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Capturing memory
In some uncanny way, every image is made out of memory. Drawing form life provides the best example of how memory informs drawing: the moment we move eyes away form the subject, we start forgetting it. Speed of forgetfulness is faster than speed of memory and we end up losing data in milliseconds. That’s why we cannot draw exactly what we see, but what we can memorize. More time we spend studying, more data we collect and display.

Capturing photons
Photography is glorified for the accuracy to represent reality, because it collects and displays data quickly and effectively. But, photography is able to capture only reflected light, not a true nature of substances. Photographic image is a reflection of a fleeing light, an ever changing condition, not a true state of the world. Whenever we describe photography as “real”, we have to take in consideration that “graphos” only means capturing rejected “photons”.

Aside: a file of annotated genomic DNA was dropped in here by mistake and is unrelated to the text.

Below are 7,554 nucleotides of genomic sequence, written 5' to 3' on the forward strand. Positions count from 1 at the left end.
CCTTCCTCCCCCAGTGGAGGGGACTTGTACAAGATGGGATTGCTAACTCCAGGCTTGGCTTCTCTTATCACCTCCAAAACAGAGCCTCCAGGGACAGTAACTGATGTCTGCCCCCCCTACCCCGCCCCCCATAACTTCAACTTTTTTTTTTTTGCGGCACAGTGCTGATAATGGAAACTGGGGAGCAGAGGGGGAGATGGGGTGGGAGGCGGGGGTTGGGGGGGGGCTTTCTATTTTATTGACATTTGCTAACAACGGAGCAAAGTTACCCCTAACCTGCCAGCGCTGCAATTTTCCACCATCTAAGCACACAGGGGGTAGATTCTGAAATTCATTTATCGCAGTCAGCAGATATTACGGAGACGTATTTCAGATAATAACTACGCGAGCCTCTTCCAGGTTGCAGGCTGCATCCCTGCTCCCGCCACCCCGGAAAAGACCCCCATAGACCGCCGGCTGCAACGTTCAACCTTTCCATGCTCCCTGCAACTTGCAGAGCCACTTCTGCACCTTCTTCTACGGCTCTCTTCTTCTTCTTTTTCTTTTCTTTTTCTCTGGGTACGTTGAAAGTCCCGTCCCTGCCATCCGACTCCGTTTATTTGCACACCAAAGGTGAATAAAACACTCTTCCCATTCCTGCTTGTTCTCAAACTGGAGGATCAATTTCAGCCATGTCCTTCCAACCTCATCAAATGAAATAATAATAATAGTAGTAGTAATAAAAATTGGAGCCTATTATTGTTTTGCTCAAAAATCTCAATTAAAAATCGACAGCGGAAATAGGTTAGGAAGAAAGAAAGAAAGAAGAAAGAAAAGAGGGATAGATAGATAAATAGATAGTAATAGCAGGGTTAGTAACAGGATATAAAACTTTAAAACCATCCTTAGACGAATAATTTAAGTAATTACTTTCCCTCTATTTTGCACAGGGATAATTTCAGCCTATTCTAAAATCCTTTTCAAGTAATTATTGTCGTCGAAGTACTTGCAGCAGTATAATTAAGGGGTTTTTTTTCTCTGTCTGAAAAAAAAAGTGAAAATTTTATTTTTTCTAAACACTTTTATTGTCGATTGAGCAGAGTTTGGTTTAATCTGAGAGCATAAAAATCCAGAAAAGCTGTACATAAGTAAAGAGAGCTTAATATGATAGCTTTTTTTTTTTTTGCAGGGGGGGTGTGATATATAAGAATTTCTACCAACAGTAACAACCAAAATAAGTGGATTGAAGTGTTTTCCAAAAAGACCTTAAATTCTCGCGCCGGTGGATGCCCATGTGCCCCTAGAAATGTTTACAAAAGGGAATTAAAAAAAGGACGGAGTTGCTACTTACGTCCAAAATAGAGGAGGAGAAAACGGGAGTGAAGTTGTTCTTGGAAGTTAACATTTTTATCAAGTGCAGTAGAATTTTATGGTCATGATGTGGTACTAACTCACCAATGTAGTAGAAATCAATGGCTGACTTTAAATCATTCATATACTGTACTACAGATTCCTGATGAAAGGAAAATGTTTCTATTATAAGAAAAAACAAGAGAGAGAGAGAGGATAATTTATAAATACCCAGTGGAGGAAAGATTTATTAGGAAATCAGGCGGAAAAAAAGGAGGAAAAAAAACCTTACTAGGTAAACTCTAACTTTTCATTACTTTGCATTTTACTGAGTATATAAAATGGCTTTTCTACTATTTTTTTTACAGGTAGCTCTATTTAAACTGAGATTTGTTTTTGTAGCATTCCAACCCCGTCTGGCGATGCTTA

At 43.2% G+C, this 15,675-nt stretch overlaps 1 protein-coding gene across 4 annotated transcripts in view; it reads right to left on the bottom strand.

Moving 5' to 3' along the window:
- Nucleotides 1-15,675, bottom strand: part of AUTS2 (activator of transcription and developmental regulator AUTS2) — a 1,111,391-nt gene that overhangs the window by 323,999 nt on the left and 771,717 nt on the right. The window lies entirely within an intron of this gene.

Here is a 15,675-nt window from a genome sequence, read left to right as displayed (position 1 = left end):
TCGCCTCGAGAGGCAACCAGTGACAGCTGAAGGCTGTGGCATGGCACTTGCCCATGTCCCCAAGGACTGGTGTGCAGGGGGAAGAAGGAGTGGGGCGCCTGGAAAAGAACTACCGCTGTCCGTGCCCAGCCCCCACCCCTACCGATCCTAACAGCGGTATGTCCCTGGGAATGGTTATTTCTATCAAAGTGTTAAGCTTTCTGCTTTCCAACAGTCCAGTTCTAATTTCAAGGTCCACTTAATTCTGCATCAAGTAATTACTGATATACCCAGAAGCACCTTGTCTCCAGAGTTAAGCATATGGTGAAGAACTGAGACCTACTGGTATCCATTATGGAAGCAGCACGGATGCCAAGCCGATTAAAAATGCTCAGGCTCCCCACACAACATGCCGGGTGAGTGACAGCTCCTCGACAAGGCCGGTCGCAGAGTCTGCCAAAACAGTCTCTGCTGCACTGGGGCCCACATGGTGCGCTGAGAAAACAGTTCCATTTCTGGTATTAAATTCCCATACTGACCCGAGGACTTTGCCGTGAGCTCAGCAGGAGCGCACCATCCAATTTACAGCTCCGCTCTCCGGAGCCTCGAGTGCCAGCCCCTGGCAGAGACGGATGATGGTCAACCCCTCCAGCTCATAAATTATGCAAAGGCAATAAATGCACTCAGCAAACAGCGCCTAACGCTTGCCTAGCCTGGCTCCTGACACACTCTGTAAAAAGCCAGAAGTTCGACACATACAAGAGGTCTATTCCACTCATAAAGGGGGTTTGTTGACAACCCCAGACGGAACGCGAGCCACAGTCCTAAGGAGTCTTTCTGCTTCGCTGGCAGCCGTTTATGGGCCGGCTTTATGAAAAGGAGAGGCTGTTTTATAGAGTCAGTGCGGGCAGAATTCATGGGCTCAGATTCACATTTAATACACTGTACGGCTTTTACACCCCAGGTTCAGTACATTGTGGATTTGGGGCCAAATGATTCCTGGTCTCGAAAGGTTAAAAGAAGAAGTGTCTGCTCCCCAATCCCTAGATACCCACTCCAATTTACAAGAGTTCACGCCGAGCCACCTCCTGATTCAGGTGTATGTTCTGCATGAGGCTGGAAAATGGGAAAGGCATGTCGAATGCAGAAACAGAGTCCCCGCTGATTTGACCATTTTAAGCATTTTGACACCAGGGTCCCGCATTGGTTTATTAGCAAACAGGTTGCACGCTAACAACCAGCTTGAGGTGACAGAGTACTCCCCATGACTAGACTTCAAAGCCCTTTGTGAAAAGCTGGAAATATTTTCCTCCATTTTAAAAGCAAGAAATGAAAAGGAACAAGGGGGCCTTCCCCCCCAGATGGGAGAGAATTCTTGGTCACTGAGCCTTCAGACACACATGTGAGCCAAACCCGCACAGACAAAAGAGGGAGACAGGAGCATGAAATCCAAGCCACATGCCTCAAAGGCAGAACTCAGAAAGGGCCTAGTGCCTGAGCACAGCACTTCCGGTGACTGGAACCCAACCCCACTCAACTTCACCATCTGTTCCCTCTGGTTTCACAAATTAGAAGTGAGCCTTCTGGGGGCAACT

On the other side, drawing is an extended engagement with the world, which requires duration and memorization. Drawing penetrates the surface of objects and makes the “invisible” visible. It allows us to register activities in the void…and unseen thoughts or dreams.

Capturing knowledge
Amount of “memory” declares our relationship with the image: our interest in image is directly related to the level of engagement. This brings to light the qualitative aspect of memory, or in other words, what we claim to know.

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